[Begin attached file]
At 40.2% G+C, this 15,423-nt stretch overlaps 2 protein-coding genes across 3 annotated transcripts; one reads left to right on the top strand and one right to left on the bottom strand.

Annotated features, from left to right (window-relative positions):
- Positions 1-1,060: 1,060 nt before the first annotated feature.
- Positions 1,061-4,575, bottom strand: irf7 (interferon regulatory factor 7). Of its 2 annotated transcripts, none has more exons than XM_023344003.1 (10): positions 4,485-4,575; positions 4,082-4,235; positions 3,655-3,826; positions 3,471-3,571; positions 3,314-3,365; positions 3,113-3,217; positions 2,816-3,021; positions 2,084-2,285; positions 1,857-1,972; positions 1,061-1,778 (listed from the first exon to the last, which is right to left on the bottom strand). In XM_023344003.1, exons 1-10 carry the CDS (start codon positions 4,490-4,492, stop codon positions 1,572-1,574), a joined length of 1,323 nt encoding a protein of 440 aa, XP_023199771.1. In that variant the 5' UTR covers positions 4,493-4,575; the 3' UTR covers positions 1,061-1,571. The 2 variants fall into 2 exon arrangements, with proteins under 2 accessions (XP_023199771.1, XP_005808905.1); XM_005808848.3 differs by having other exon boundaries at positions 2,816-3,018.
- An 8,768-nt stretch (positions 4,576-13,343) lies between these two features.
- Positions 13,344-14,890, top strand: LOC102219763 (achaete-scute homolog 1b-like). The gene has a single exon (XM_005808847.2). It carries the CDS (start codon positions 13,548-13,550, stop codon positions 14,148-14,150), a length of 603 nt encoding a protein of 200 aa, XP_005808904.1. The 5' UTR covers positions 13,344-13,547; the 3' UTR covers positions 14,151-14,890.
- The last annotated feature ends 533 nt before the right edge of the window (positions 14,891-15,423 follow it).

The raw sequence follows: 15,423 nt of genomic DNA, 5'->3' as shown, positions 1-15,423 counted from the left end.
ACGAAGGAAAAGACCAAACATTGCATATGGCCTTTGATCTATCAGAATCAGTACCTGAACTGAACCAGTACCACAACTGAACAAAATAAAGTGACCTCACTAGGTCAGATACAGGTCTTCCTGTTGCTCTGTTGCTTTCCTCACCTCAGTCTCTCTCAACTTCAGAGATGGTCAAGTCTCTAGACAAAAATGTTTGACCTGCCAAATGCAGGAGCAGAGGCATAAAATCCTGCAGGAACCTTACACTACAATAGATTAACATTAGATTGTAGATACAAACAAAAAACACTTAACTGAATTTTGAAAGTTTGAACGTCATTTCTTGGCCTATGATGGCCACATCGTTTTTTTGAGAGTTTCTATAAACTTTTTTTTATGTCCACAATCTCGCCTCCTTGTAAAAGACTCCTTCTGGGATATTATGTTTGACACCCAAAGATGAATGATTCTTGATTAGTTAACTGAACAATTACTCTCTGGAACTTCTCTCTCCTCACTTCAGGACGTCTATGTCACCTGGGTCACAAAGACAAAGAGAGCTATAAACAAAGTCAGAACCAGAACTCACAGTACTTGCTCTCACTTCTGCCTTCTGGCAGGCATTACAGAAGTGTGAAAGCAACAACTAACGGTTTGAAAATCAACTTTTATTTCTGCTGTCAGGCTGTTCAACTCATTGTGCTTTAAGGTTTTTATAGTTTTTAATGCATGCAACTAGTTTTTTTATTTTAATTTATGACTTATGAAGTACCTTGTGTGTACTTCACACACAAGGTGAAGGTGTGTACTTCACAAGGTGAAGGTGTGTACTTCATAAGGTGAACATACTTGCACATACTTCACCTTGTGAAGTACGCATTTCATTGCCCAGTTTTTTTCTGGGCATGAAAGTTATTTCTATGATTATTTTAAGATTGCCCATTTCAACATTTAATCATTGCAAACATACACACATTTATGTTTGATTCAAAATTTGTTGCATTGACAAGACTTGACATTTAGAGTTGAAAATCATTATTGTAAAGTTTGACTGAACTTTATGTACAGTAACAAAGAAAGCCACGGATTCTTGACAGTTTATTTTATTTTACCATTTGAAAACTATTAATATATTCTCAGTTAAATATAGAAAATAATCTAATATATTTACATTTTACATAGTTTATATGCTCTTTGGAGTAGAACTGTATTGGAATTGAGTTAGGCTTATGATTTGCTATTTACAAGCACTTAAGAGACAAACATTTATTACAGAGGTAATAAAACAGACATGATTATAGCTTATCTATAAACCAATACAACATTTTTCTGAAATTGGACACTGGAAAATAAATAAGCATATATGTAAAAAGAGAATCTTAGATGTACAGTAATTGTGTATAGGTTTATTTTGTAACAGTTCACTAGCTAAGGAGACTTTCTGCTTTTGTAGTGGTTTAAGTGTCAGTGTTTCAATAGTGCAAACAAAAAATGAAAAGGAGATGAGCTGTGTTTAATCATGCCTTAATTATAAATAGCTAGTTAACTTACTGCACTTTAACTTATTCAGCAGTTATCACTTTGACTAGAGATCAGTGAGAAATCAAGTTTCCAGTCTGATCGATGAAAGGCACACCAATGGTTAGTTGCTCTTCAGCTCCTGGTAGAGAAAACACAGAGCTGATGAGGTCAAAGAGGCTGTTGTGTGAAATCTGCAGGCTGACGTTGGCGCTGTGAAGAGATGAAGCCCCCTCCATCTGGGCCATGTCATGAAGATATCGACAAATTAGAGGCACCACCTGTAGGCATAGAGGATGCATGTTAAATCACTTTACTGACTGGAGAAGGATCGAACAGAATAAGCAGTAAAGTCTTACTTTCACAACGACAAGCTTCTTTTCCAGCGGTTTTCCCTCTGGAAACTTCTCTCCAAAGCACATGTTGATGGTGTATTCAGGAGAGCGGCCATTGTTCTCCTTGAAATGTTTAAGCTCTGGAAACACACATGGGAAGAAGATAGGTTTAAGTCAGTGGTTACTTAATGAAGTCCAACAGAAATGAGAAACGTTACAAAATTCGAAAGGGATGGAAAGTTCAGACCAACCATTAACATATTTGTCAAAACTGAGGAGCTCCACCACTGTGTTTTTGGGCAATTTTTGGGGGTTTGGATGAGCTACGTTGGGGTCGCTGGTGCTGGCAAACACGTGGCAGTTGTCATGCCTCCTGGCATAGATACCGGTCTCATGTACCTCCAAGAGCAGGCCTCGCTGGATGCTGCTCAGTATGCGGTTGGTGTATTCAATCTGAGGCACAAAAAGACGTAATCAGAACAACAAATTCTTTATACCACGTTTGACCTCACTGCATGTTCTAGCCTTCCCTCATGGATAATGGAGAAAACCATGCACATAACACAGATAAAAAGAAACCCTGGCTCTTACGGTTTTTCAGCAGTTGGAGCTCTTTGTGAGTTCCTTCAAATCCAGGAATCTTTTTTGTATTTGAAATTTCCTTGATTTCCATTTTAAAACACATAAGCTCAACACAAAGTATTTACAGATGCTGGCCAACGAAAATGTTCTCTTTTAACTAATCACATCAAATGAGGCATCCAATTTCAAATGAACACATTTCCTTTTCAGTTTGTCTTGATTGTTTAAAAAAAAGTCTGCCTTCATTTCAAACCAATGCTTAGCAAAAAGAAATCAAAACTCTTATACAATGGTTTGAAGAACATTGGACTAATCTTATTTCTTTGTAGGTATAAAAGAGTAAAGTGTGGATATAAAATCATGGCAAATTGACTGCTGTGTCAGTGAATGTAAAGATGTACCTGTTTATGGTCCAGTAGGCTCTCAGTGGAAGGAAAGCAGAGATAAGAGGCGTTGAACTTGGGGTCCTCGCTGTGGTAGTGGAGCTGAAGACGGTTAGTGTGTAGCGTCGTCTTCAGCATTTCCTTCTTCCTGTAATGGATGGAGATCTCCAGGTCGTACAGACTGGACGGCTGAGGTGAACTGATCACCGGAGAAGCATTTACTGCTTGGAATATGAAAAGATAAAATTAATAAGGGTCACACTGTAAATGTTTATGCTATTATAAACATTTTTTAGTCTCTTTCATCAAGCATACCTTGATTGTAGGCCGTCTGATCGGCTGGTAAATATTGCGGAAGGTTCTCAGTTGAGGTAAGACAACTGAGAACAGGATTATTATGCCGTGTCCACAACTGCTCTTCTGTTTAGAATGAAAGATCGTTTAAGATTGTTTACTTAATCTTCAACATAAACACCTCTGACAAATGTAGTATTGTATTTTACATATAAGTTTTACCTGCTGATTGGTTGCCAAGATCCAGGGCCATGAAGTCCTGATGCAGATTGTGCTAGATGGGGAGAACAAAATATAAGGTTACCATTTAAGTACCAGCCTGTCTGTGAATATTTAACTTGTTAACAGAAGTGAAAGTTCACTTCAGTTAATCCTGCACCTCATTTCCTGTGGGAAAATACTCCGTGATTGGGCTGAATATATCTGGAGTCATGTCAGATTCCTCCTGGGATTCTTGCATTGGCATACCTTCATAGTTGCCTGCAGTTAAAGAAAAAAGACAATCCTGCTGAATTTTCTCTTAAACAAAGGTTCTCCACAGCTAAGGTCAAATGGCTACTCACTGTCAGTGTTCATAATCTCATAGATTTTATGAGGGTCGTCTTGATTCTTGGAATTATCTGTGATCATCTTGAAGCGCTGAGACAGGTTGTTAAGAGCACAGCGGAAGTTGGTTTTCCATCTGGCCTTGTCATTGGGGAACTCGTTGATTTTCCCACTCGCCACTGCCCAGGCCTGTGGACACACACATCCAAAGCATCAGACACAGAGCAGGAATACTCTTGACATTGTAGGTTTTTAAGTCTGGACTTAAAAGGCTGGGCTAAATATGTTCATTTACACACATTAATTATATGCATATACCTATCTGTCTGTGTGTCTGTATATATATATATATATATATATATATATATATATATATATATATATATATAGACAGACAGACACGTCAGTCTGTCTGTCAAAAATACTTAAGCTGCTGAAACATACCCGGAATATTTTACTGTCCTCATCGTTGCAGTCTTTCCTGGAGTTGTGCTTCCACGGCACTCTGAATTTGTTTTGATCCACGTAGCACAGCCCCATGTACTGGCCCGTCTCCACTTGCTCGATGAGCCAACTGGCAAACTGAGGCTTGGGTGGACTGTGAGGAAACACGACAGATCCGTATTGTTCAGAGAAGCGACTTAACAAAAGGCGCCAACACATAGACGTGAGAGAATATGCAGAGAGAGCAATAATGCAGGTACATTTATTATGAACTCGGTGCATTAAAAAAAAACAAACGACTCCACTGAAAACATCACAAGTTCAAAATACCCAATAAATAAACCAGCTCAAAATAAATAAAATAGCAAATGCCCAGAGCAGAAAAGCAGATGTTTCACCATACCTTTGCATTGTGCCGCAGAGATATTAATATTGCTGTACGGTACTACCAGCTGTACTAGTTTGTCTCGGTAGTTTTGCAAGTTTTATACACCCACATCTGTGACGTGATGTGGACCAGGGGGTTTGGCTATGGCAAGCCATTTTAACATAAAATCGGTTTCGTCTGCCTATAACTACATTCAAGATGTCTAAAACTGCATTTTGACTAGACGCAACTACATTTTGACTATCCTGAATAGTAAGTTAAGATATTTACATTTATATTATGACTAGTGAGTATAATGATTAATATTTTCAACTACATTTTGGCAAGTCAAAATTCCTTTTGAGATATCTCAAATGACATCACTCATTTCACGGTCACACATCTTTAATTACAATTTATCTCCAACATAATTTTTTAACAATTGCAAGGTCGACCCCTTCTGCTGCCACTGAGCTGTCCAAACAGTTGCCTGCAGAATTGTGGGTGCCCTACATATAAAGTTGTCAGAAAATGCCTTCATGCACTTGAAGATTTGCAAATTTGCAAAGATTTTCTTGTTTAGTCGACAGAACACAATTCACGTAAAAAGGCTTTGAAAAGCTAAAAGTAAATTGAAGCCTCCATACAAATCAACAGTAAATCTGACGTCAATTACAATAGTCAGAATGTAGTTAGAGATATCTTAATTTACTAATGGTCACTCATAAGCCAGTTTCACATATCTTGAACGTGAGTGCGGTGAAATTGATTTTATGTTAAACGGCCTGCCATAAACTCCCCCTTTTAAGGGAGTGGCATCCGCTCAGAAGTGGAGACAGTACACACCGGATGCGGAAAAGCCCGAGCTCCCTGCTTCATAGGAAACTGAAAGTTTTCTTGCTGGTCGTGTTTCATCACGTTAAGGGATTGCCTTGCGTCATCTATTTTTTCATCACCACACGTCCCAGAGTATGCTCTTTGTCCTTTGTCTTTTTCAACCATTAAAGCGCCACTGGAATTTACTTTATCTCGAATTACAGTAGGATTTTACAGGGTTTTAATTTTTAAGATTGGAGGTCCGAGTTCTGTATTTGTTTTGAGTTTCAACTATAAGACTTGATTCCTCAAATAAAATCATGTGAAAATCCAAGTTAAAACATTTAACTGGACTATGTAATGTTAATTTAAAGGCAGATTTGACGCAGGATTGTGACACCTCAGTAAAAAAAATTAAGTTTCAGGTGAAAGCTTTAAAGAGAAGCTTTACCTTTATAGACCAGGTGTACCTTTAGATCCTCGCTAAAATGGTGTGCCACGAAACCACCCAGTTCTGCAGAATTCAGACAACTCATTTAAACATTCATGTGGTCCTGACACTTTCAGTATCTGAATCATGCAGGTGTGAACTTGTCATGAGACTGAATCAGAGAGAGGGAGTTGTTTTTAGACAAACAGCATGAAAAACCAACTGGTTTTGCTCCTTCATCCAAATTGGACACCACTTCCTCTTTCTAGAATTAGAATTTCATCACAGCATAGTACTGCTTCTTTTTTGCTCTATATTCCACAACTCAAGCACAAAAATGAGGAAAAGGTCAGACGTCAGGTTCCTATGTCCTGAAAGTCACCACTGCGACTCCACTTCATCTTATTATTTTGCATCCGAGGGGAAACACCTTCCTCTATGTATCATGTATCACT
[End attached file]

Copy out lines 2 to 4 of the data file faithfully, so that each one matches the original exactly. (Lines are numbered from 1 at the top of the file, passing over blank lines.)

Annotated features, from left to right (window-relative positions):
- Positions 1-1,060: 1,060 nt before the first annotated feature.
- Positions 1,061-4,575, bottom strand: irf7 (interferon regulatory factor 7). Of its 2 annotated transcripts, none has more exons than XM_023344003.1 (10): positions 4,485-4,575; positions 4,082-4,235; positions 3,655-3,826; positions 3,471-3,571; positions 3,314-3,365; positions 3,113-3,217; positions 2,816-3,021; positions 2,084-2,285; positions 1,857-1,972; positions 1,061-1,778 (listed from the first exon to the last, which is right to left on the bottom strand). In XM_023344003.1, exons 1-10 carry the CDS (start codon positions 4,490-4,492, stop codon positions 1,572-1,574), a joined length of 1,323 nt encoding a protein of 440 aa, XP_023199771.1. In that variant the 5' UTR covers positions 4,493-4,575; the 3' UTR covers positions 1,061-1,571. The 2 variants fall into 2 exon arrangements, with proteins under 2 accessions (XP_023199771.1, XP_005808905.1); XM_005808848.3 differs by having other exon boundaries at positions 2,816-3,018.